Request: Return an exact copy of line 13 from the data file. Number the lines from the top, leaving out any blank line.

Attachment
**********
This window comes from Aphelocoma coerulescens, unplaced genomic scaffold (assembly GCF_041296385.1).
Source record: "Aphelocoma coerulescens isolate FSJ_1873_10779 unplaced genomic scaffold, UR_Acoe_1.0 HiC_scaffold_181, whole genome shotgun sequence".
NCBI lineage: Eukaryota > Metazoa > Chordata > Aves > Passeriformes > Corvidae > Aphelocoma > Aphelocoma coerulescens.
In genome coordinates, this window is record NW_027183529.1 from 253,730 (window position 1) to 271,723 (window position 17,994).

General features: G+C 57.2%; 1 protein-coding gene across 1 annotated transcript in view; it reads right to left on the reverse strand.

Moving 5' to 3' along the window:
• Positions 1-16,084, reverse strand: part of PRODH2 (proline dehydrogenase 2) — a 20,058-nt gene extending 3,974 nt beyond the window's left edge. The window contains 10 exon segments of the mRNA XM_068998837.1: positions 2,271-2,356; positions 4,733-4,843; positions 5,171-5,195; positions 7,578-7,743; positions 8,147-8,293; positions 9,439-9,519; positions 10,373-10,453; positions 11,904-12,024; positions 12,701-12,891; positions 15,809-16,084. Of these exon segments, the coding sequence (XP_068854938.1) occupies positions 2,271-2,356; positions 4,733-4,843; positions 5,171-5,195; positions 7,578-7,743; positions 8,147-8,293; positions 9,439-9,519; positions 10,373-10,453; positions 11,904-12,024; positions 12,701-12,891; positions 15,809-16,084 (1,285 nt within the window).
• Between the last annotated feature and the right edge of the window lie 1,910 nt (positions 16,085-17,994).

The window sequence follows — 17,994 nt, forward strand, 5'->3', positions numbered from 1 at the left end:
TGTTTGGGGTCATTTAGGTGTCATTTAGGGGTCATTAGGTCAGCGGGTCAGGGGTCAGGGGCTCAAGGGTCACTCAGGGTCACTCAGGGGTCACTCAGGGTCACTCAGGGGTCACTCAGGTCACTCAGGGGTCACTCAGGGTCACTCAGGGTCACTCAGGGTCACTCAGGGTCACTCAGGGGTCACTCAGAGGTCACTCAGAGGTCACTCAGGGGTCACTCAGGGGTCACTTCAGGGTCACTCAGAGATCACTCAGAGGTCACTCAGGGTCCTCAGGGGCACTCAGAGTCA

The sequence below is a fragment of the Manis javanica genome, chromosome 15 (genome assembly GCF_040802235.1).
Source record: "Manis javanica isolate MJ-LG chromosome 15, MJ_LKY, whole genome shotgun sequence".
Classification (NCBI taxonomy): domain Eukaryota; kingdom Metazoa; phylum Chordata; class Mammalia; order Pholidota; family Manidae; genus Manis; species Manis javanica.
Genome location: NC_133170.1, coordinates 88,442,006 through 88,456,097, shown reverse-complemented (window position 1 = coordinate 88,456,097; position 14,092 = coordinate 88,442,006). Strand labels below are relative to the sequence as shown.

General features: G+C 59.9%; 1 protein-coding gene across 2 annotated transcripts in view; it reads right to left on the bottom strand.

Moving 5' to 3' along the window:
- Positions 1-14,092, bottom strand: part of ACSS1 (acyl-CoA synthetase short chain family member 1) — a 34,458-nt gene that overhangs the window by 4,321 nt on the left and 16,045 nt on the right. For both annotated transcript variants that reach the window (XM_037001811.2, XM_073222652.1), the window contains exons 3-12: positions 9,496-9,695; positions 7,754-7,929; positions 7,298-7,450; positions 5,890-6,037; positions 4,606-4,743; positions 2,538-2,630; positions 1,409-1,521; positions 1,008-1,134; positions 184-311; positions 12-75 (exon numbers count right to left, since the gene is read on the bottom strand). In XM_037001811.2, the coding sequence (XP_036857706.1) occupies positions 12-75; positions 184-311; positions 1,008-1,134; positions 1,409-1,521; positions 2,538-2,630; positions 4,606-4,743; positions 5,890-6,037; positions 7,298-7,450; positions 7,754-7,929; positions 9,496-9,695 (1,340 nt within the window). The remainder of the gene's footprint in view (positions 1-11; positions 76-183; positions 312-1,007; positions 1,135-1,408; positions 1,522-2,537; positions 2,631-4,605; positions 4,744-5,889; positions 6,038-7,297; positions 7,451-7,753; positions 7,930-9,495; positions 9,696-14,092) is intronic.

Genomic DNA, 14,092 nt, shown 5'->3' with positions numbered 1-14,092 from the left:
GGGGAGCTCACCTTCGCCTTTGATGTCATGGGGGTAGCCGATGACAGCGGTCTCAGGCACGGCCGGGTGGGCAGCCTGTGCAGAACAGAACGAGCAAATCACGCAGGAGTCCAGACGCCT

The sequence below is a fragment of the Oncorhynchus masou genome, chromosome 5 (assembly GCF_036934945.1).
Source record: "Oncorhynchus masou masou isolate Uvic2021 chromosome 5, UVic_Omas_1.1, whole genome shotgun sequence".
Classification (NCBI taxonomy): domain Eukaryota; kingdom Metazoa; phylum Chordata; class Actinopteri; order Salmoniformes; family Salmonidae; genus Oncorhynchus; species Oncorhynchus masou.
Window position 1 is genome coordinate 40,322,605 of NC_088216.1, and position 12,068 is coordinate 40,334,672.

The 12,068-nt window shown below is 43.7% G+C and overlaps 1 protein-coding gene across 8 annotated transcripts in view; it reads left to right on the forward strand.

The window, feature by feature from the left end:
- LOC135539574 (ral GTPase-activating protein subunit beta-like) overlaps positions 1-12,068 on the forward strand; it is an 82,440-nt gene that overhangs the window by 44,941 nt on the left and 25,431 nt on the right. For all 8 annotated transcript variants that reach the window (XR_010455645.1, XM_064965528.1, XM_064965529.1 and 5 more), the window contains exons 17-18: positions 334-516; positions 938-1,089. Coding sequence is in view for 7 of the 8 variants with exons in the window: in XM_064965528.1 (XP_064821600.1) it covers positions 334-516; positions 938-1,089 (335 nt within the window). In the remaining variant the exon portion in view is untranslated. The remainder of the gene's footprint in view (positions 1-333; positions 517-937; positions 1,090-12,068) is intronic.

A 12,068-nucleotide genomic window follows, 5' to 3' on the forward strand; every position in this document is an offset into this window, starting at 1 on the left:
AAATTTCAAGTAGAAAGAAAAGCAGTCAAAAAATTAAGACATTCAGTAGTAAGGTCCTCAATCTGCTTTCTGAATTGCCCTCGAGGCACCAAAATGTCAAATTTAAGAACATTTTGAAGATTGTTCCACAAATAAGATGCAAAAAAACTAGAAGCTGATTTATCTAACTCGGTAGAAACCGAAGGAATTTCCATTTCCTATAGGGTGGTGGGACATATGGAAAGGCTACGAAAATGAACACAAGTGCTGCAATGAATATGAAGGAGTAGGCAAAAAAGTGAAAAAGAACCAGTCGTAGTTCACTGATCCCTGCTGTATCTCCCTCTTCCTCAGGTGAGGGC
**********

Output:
Classification (NCBI taxonomy): domain Eukaryota; kingdom Metazoa; phylum Chordata; class Mammalia; order Pholidota; family Manidae; genus Manis; species Manis javanica.